Wednesday, 18 August 2010

Mistakes and milestones

I had a bit more of a poke around the SampleModel and WritableRaster classes last night and worked out it wasn't too difficult to add some optimised code-paths for the sparse tile data-buffer. With that in place it's pretty comparable on small images to a simple flat array and there's still a few tweaks left. So today I filled that stuff out a bit and wrote some better getLine() code for the compositor and did a bit of profiling and playing.

Then I thought i'd tackle undo - just for the image edits. Turned out to be very simple and pretty easy (in hindsight perhaps not so surprising - it isn't like editing a tree where you have complex data-structures to manipulate, it's just a rectangle of bits). I just made a new version of the tool layer composition routine and had it calculate a delta as it went - and that delta is just stored in another sparse layer. Because the compositor is not sparse-aware I added a check in the sparse layer setLine() call to see if a non-existent tile was being written with a row of zeros and it does nothing if it was ... yeah it's not terribly efficient! The delta along with some pointers to the relevant objects is then just pushed onto a stack. Undoing or redoing the delta is a simple matter of applying an addition or subtraction to the target region. Again it isn't sparse-aware but it could be made thusly without a lot of work. I'm just doing the edit undo globally for the application (which isn't right!) but that is easy to change. Lastly I just tested to see how well the deltas compress. I added a step to compress (and discard) the sparse layer delta every time it is saved to the undo stack. For very small edits it's very good - from 5% or so, for lager single-colour paints up to about 20% of the original size. A full-sized (1024x700) wide-radius gaussian blur was more like 70% ... but it's probably still worth it. I'll have to find a way to lazily do it in the background from the undo manager though as it can start to take a while to run as the data size gets bigger.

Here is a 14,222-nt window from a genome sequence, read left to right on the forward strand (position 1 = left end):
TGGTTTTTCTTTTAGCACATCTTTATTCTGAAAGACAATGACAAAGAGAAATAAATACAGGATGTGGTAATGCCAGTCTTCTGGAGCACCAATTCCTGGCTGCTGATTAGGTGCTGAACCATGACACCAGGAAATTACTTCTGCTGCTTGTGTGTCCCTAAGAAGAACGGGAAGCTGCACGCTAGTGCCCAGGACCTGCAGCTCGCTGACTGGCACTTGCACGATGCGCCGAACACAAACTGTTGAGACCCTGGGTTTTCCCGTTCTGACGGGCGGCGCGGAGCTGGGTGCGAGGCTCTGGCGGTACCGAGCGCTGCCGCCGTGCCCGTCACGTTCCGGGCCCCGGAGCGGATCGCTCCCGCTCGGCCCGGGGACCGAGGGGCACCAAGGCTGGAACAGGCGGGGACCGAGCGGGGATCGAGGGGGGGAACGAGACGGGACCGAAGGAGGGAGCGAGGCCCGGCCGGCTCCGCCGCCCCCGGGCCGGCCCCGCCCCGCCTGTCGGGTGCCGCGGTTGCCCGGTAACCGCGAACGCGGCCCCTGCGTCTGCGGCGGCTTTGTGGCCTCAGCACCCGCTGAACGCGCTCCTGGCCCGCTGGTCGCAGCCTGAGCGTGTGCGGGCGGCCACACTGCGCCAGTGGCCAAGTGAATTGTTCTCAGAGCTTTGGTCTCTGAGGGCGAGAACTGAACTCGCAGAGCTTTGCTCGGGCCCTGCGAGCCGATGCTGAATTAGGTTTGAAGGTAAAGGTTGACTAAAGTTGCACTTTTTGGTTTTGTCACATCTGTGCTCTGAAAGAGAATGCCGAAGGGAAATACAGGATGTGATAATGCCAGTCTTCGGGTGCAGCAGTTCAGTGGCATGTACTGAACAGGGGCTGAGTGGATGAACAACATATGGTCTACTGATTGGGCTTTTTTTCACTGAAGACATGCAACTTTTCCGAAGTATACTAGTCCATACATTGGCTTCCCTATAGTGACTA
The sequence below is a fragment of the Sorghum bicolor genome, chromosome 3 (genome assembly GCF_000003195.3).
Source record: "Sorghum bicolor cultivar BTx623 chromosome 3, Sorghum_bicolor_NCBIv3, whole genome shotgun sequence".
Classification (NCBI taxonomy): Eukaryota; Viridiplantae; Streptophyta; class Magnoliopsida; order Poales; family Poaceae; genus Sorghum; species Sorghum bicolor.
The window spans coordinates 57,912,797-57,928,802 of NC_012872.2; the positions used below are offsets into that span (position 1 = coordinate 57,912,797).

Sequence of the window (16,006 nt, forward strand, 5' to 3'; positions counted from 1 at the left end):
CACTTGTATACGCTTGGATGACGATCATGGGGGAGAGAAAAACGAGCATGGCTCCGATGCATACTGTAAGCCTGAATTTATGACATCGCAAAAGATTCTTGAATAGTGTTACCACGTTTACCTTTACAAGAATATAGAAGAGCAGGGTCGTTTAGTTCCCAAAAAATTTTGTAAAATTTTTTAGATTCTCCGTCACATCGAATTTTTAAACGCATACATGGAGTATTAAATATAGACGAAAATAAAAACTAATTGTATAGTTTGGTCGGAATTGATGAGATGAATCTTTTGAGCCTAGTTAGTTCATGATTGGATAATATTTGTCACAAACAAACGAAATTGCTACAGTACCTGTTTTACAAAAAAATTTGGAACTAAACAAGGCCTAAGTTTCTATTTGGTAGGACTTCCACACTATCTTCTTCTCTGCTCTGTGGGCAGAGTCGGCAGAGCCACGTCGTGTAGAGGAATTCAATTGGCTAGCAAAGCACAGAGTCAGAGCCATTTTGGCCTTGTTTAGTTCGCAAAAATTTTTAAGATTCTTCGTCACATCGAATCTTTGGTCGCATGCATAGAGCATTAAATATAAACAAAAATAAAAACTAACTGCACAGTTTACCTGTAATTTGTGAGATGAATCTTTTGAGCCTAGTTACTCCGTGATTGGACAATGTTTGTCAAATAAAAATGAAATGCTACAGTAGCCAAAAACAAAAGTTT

I got a bit sidetracked trying to fit a colour selector and layer list into the paint pox ... the Java one is quite large. And so now the window is getting a bit big (maybe not too big though). I started working on my own version but i'm not sure i'ts a path I really want to go down. I'm also not sure what to do with the layer list - it's sort of something you need handy from every tool but I want to avoid having a separate window for it that is always around. Might be a job for an iframe ... maybe. Having one central layer list is a little clumsy if you use focus-follows-mouse like I do so it might make sense to have it per image somehow.

But I've already found the pox idea works a lot better on my laptop (only 1024x768 screen) than having a separate toolbox which is too easily lost or hidden.

I do need to rethink the way the tools track the current document. Right now there is a central model which tracks the application state. When the mouse enters a window it notifies the model of the change - but this is really broken (e.g. drag a paintbrush outside the current window over another ... nasty things happen). I did have it based on focus but that didn't seem very reliable either. I probably need to manually re-route window messages to the current tool rather than having the tool listen to the current window (which is clumsy as hell anyway). Menu items are still a bit of a pain since i'm using a single menu across all windows and the actions have no direct context to go by when they fire (although now i think about it, since i'm manually popping them up I already know where they came from).

Now i've pretty much got the 'guts' I need as a baseline it's probably time to fix these niggling issues and bed it down a bit more solidly. Which probably means things will shift into low-gear for a while since that stuff can get tedious. Not a huge amount to fix though.


Ahh the milestone. Broken 10KLOC, at least according to wc. I suppose that's ok for 4 weeks of spare time ... must be slipping in my old age.

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